Miami
Contact Us   |   Home        
 
 
Miami
Miami activities and attractions
Miami restaurants and dining
Miami hotels, accommodations, lodging and resorts
fishing
golfing, golf courses, golf schools in Miami Florida
Miami real estate, realtors, vacation rentals, homes for sale

 

Miami - Biscayne National Park

Camping in Biscayne National Park - Florida

Biscayne National Park offers a wonderful respite from the rapid pace of urban life. One of the best ways to enjoy the tranquility and beauty of the park is to spend a few days camping on Elliott Key or Boca Chita Key. Access to the islands is by boat only. For those who do not have their own boat transportation, the park's concessioner can provide transportation for campers.

Elliott Key

Camping on Elliott Key is allowed year round, but only in the designated campsites. All campsites have a picnic table and a grill and are designated by a "C" painted on the grill post. There is a group campsite located in the breezeway between the harbor and the ocean side of the island. In addition, Elliott Key has freshwater, cold water showers, and restrooms. There are trails and a buoyed swim area. Fishing is allowed from the maintenance dock and from the shoreline outside of the harbor, no wake zone, and swimming area.

A fire ring is located 1/4 mile east of the harbor on the ocean side of the island. This is the only place in the park where a ground fire is allowed.

Pets are allowed in the developed areas of Elliott Key but must be kept on an attended leash no longer than six feet in length. Pets are not allowed in the buildings or in the swim area.

Boca Chita Key

Camping on Boca Chita Key is allowed year round, but only in the designated campsites east of the "Chapel." All campsites have a picnic table and a grill, Individual campsites are designated by a "C" painted on the grill post and the group campsite is designated by a "G" painted on the grill post. A saltwater restroom is available (no sinks or showers). Fishing is allowed except in the harbor, where the shoreline is bulkheaded, or in the creek going into the wetlands.

There is no freshwater on the island. You must bring your own drinking and cooking water.

Pets are not allowed on Boca Chita Key, on vessels in the harbor or tied up to the island, or in the shallow waters (less than three feet deep) surrounding the island.

No ground fires are allowed.

Fees

Individual campsites (up to two tents and / or six people) are $10.00 per night. Group campsites (up to 6 tents and 25 people) are $25.00 per night. Payment of the overnight docking fee ($15.00 per night) includes the use of one individual campsite (if available). Holders of the Golden Age Passport or Golden Access Passport receive a 50% discount on camping and docking fees. Reservations are not accepted. All camping is first come, first served.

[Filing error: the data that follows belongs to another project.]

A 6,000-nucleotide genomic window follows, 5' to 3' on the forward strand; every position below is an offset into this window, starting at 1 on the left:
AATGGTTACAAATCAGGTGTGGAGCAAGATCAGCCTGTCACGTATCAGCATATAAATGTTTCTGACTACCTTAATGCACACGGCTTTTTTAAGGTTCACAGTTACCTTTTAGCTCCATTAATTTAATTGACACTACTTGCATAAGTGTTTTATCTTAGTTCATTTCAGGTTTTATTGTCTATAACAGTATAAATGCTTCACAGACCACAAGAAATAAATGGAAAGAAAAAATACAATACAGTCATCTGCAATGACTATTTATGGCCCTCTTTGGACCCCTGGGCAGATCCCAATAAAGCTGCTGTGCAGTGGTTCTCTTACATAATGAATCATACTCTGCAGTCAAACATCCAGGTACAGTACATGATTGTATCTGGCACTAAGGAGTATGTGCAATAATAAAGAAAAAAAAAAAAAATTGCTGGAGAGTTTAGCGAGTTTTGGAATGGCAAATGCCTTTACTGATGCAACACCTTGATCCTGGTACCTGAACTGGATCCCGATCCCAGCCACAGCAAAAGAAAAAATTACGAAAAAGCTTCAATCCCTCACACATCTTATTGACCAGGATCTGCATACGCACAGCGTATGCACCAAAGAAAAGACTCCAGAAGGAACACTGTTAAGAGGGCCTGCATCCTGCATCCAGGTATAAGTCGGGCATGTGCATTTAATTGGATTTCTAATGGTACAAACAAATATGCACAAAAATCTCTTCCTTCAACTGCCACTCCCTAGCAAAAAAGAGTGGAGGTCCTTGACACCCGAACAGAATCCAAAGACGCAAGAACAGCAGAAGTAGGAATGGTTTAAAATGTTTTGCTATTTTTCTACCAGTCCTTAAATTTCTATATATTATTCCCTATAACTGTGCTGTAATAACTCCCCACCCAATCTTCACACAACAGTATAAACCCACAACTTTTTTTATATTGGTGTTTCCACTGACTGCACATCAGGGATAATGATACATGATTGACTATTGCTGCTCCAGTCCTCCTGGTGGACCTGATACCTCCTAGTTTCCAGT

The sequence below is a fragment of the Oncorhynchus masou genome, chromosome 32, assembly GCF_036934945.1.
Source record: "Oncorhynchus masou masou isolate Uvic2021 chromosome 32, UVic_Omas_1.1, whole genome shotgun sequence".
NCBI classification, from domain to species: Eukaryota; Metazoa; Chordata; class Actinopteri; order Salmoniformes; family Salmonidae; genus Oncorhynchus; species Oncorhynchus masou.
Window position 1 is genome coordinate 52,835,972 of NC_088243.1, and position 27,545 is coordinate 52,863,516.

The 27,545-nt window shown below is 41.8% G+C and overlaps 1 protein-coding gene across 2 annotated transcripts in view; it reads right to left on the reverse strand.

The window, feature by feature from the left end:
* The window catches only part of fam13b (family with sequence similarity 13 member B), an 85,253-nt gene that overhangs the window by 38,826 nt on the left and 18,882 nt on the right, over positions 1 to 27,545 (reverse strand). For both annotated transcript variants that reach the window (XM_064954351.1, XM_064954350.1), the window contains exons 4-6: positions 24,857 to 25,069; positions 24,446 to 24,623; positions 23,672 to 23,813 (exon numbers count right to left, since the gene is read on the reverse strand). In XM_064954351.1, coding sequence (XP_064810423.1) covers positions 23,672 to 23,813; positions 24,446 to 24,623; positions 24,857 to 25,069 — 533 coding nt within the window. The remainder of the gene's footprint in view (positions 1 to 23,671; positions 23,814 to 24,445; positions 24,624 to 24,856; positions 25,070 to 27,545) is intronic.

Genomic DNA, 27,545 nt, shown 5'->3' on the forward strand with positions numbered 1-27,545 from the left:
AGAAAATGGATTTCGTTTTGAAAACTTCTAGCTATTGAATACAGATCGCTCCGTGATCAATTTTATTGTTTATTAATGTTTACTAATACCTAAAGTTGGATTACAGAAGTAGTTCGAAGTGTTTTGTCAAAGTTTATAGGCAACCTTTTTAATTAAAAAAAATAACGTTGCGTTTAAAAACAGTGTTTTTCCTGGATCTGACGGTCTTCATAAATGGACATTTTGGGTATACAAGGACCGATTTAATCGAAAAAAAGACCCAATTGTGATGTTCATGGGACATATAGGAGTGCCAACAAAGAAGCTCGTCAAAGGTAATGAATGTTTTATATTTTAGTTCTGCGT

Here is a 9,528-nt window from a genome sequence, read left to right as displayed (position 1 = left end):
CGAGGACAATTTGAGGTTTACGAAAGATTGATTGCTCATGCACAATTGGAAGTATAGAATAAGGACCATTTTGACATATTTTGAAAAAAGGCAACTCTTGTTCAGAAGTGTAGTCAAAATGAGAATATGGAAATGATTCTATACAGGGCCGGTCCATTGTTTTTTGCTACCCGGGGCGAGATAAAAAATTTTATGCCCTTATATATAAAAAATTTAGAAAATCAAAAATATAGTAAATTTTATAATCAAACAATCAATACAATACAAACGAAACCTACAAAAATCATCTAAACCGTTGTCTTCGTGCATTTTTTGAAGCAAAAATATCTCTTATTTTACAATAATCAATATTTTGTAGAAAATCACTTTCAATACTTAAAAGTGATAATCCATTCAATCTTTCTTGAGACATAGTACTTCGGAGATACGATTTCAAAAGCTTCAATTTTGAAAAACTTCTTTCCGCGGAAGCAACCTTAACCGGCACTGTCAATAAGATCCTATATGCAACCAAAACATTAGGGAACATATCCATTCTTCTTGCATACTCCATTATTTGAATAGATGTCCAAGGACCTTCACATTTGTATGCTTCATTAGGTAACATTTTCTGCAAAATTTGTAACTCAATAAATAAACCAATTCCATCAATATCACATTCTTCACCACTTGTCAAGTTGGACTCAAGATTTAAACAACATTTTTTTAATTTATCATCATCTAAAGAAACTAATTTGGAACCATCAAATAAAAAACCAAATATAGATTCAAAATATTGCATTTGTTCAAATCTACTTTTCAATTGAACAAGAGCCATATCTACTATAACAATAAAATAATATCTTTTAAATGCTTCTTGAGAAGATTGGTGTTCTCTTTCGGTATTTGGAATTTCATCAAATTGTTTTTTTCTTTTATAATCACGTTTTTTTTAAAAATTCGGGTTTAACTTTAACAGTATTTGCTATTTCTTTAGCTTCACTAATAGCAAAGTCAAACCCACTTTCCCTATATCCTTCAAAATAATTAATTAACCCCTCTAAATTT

Register on the islands at the kiosk located next to the harbor. The automated registration machine accepts U.S. currency.

Additional Information

Be prepared for mosquitoes and "no-see-ums." Generally there are a lot of them around in the summer and fewer in the winter but their presence can fluctuate greatly at any time of the year depending on the weather.

There are no fuel or supply sales on the islands. Bring whatever you will need with you.

Raccoons and rodents are present on the islands. To protect you and your supplies, your food and trash need to be kept in rigid, raccoon proof containers. Do not keep food in your tent.

There is no trash pickup on the islands. All trash needs to be taken back to the mainland with you for disposal.

Quiet hours are 10:00 p.m. to 6:00 a.m. During quiet hours all noise must be kept to a minimum. Generators and other machinery must be turned off. At other times, noise or music must be at a reasonable level so as to not infringe on the enjoyment of others.

Do not tie, hang, or attach anything to trees or buildings.

Fires are permitted only in the provided grills, other grills designed for that purpose, or in the fire ring on the oceanside of Elliott Key. Dead and downed wood may be collected for use. Be careful not to collect and burn poison wood or pressure treated lumber — the smoke can be toxic. Coconuts can be collected from the ground but not from the trees. All other plants and animals are protected in the park — do not disturb them.

information provided by National Park Service

 

 

 
 
 
Website and related media design, host management and marketing by Communicate-Link
This website is an integral part of Florida-Media-Link's digital internet media solutions
Copyright © The Link Related Companies , all rights reserved